Connect public, paid and private patent data with Google Patents Public Datasets

Object with symbology

Download PDF

Info

Publication number
US20060118634A1
US20060118634A1 US11007984 US798404A US2006118634A1 US 20060118634 A1 US20060118634 A1 US 20060118634A1 US 11007984 US11007984 US 11007984 US 798404 A US798404 A US 798404A US 2006118634 A1 US2006118634 A1 US 2006118634A1
Authority
US
Grant status
Application
Patent type
Prior art keywords
object
symbology
surface
device
characteristic
Prior art date
Legal status (The legal status is an assumption and is not a legal conclusion. Google has not performed a legal analysis and makes no representation as to the accuracy of the status listed.)
Abandoned
Application number
US11007984
Inventor
Michael Blythe
Wyatt Huddleston
Matthew Bonner
Timothy Hubley
Current Assignee (The listed assignees may be inaccurate. Google has not performed a legal analysis and makes no representation or warranty as to the accuracy of the list.)
Hewlett-Packard Development Co LP
Original Assignee
Hewlett-Packard Development Co LP
Priority date (The priority date is an assumption and is not a legal conclusion. Google has not performed a legal analysis and makes no representation as to the accuracy of the date listed.)
Filing date
Publication date

Links

Images

Classifications

    • GPHYSICS
    • G06COMPUTING; CALCULATING; COUNTING
    • G06KRECOGNITION OF DATA; PRESENTATION OF DATA; RECORD CARRIERS; HANDLING RECORD CARRIERS
    • G06K7/00Methods or arrangements for sensing record carriers, e.g. for reading patterns
    • G06K7/10Methods or arrangements for sensing record carriers, e.g. for reading patterns by electromagnetic radiation, e.g. optical sensing; by corpuscular radiation
    • G06K7/14Methods or arrangements for sensing record carriers, e.g. for reading patterns by electromagnetic radiation, e.g. optical sensing; by corpuscular radiation using light without selection of wavelength, e.g. sensing reflected white light

Abstract

In one implementation, a method includes utilizing characteristic data corresponding to an object and determined using symbology on the object to perform one or more interactive tasks.

Description

    BACKGROUND
  • [0001]
    Bar code scanners may be used to scan bar codes affixed to items of interest. The symbology used, however, may not be readily changeable without using electronic devices, such as a computer and a printer, to prepare and print a new barcode before affixing it to the item of interest. Accordingly, these implementations to modify symbology may add delay and cost.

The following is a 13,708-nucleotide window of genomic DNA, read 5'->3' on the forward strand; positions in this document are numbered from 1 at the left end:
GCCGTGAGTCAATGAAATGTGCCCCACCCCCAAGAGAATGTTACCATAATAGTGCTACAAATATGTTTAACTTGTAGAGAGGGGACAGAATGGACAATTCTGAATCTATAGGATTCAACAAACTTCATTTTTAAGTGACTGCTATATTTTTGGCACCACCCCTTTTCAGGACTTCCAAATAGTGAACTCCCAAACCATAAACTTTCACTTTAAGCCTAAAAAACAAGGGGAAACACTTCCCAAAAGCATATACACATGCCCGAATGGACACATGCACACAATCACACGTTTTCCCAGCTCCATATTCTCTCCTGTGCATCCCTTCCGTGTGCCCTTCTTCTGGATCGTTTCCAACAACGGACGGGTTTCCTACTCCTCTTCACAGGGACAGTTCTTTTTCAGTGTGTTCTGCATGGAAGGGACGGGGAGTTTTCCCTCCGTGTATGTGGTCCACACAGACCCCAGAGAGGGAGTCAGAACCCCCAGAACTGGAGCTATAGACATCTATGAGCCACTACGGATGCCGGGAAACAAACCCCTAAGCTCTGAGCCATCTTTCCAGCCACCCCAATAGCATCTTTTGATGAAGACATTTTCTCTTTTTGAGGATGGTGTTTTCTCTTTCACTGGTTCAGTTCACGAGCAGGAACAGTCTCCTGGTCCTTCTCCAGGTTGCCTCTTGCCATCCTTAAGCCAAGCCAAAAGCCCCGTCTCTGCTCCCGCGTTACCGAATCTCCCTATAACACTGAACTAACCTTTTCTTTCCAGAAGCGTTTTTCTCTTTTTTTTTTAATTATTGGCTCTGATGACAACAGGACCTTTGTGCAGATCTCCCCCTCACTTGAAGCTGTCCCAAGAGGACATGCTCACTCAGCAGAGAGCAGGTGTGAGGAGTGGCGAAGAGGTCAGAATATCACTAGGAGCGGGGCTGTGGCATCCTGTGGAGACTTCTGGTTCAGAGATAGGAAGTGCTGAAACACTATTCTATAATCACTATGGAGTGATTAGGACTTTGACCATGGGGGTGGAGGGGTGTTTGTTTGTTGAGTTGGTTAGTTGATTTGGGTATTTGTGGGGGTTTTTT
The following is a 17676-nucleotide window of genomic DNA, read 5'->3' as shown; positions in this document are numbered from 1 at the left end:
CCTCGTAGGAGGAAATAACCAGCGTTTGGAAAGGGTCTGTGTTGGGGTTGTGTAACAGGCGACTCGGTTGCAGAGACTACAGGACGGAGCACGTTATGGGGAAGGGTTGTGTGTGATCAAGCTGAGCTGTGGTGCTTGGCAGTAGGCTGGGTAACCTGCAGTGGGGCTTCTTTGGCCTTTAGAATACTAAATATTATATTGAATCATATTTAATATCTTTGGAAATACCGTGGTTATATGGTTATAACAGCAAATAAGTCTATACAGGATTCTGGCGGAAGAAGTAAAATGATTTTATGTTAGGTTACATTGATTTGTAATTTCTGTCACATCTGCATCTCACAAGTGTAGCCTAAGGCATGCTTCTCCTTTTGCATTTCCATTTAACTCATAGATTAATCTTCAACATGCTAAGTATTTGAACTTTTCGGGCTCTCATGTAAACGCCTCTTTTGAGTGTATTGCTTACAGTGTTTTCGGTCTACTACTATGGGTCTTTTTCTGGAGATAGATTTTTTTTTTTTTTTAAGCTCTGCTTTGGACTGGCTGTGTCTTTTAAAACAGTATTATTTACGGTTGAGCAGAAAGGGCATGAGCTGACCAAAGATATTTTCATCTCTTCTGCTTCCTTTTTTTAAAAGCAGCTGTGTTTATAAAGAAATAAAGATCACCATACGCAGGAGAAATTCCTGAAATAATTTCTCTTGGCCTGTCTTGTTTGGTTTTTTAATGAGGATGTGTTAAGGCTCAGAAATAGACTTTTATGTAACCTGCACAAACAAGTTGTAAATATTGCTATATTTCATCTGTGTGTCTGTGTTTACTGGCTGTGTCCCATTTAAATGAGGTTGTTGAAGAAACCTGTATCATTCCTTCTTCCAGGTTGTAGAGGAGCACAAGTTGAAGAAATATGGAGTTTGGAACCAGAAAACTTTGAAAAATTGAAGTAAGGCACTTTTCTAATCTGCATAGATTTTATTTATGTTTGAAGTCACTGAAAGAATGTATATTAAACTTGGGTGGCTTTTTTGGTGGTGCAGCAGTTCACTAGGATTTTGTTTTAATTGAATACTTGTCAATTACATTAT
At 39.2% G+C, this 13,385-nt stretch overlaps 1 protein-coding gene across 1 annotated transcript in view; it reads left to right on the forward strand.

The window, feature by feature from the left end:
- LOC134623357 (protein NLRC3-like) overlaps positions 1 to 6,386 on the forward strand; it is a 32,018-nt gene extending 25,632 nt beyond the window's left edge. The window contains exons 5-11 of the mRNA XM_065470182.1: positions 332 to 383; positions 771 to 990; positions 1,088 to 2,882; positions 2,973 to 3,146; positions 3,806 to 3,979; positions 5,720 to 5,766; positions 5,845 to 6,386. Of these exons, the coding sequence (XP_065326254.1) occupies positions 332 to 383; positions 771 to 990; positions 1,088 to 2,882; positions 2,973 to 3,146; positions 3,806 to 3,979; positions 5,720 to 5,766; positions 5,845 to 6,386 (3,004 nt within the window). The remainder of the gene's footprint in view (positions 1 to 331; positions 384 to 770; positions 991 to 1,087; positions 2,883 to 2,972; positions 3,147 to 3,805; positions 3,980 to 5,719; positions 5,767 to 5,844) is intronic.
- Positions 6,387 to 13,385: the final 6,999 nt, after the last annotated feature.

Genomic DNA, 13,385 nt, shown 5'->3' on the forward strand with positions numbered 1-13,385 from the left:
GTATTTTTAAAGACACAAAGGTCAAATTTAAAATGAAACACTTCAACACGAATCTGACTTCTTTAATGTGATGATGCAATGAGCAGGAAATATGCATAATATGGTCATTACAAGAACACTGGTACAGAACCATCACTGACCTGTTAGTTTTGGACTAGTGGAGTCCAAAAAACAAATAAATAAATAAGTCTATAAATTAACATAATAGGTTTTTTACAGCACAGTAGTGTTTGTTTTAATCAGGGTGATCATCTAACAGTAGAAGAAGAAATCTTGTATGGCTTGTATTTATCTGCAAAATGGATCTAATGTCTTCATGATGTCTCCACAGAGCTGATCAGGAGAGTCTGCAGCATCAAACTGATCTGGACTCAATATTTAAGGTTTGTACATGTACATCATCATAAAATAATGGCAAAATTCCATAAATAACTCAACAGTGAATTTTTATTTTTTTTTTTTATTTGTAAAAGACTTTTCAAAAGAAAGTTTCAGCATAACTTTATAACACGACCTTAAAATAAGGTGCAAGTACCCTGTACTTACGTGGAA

• BRIEF DESCRIPTION OF THE DRAWINGS
  • [0002]
    The detailed description is described with reference to the accompanying figures. In the figures, the left-most digit(s) of a reference number identifies the figure in which the reference number first appears. The use of the same reference numbers in different figures indicates similar or identical items.
  • [0003]
    FIG. 1 illustrates an embodiment of an object recognition system, according to an implementation.
  • [0004]
    FIG. 2 illustrates exemplary portions of the computing device of FIG. 1, according to an implementation.
  • [0005]
    FIGS. 3A-C illustrate embodiments of symbologies in accordance with various implementations.
  • [0006]
    FIG. 4 illustrates an embodiment of a method of modifying a machine-readable symbology, according to an implementation.
  • [0007]
    FIG. 5 illustrates various components of an embodiment of a computing device which may be utilized to implement portions of the techniques discussed herein, according to an implementation.
  • DETAILED DESCRIPTION
  • [0008]
    Exemplary techniques for provision and/or utilization of objects with symbologies are described. Some implementations provide efficient and/or low-cost solutions for changing the symbology without using electronic devices. The extracted characteristic data from the symbology may be utilized to perform one or more interactive tasks, such as displaying an image on a surface.